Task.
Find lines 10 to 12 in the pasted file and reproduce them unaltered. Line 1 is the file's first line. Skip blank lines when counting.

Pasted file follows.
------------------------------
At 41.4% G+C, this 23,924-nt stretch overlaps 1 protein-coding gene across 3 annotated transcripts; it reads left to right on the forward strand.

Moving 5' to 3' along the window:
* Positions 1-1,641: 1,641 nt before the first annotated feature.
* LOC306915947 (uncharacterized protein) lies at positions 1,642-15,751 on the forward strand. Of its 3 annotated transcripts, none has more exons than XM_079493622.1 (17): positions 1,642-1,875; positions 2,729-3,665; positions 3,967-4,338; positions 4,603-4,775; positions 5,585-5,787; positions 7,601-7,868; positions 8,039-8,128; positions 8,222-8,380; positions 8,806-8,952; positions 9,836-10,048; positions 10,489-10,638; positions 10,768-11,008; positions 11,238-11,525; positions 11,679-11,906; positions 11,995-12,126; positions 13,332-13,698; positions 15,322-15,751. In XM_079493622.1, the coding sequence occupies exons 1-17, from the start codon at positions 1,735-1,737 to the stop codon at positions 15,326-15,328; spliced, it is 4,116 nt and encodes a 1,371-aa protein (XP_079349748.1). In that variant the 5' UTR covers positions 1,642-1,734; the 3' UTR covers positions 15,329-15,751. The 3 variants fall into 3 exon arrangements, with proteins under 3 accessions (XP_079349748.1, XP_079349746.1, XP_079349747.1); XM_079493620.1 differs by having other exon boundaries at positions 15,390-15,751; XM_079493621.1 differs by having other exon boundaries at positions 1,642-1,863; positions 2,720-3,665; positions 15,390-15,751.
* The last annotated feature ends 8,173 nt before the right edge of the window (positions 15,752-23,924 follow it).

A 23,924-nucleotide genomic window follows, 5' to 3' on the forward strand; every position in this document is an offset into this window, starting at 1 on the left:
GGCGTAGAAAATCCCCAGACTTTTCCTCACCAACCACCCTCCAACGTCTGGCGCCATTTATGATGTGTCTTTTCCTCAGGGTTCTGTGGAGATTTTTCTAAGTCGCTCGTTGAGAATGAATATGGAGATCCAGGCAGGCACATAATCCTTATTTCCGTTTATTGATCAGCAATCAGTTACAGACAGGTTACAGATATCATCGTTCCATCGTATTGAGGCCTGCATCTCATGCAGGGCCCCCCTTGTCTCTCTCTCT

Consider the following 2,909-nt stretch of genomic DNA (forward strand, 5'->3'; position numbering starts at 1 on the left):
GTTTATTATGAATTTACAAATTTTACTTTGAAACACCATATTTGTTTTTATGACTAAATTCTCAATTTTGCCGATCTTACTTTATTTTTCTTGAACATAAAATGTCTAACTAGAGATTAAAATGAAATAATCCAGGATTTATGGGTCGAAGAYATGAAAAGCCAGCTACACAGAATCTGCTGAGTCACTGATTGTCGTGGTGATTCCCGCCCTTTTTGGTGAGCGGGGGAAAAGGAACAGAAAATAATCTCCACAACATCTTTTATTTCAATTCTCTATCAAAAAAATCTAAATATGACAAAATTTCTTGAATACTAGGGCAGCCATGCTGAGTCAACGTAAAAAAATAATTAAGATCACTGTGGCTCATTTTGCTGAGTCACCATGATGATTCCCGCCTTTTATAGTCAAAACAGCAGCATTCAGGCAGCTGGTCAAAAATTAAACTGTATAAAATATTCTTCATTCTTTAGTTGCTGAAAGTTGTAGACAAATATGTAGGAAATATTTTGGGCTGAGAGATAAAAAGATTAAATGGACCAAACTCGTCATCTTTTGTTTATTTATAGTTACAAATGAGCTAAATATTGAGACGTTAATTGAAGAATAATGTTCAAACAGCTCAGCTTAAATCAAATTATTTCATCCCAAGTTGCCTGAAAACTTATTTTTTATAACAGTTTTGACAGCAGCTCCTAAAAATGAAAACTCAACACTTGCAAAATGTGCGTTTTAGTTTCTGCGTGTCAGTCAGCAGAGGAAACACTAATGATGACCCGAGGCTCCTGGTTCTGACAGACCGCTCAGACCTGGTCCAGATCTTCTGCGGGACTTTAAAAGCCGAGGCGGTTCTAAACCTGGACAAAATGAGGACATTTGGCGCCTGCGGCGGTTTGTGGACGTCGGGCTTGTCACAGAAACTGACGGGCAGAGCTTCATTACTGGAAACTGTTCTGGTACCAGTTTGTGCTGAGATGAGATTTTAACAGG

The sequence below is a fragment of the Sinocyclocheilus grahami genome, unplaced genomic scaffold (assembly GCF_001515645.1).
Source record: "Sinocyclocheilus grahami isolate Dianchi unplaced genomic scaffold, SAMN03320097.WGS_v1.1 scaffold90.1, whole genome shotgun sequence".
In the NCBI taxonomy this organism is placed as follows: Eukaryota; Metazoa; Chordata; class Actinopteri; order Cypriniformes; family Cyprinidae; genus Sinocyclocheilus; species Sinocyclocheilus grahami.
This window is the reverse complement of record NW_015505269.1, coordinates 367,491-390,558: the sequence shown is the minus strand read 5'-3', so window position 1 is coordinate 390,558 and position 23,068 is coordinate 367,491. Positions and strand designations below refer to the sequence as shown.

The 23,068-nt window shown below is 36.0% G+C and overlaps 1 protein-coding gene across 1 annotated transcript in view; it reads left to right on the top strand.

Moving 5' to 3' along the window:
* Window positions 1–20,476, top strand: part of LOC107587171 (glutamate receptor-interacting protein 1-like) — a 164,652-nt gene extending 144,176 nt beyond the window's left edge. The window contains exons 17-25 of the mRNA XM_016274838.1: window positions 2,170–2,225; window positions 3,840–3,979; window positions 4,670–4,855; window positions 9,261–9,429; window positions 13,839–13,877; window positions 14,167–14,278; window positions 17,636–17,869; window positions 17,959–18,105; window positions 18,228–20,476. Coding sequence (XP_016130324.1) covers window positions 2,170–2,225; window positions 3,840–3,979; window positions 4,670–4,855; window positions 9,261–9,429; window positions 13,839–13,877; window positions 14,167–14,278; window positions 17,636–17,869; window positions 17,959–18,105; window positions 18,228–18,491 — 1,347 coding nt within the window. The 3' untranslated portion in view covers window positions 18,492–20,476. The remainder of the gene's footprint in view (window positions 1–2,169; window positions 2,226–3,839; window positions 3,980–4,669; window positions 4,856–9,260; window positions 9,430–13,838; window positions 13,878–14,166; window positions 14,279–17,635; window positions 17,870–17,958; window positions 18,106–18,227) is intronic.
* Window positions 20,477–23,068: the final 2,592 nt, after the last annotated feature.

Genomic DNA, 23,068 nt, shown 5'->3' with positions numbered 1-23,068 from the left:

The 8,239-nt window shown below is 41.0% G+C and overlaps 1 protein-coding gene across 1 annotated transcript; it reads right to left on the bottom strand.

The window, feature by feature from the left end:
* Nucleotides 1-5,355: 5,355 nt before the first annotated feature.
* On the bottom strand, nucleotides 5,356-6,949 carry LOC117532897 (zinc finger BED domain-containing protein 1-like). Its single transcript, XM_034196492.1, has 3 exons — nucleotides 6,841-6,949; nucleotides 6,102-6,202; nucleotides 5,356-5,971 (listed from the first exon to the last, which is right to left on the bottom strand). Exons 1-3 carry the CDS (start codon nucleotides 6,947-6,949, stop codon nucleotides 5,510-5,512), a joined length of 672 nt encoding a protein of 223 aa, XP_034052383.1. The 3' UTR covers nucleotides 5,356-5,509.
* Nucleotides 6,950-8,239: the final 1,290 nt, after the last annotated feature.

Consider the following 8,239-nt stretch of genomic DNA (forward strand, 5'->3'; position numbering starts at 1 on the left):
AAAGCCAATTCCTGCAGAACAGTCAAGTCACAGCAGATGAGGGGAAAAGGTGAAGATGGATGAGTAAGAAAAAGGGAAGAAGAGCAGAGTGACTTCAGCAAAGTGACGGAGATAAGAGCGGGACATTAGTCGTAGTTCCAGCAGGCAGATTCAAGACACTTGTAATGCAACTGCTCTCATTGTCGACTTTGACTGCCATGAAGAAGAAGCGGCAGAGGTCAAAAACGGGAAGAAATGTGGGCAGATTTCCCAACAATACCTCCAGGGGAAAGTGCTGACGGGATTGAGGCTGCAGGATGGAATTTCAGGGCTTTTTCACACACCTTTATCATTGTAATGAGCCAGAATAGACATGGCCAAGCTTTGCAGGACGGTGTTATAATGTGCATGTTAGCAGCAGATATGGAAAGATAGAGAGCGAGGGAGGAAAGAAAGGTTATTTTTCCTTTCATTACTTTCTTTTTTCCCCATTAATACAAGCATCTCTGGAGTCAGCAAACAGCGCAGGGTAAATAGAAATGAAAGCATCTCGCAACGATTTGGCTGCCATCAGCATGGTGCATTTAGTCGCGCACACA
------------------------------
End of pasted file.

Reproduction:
The sequence below is a fragment of the Sinocyclocheilus grahami genome, unplaced genomic scaffold (assembly GCF_001515645.1).
Source record: "Sinocyclocheilus grahami isolate Dianchi unplaced genomic scaffold, SAMN03320097.WGS_v1.1 scaffold90.1, whole genome shotgun sequence".
In the NCBI taxonomy this organism is placed as follows: Eukaryota; Metazoa; Chordata; class Actinopteri; order Cypriniformes; family Cyprinidae; genus Sinocyclocheilus; species Sinocyclocheilus grahami.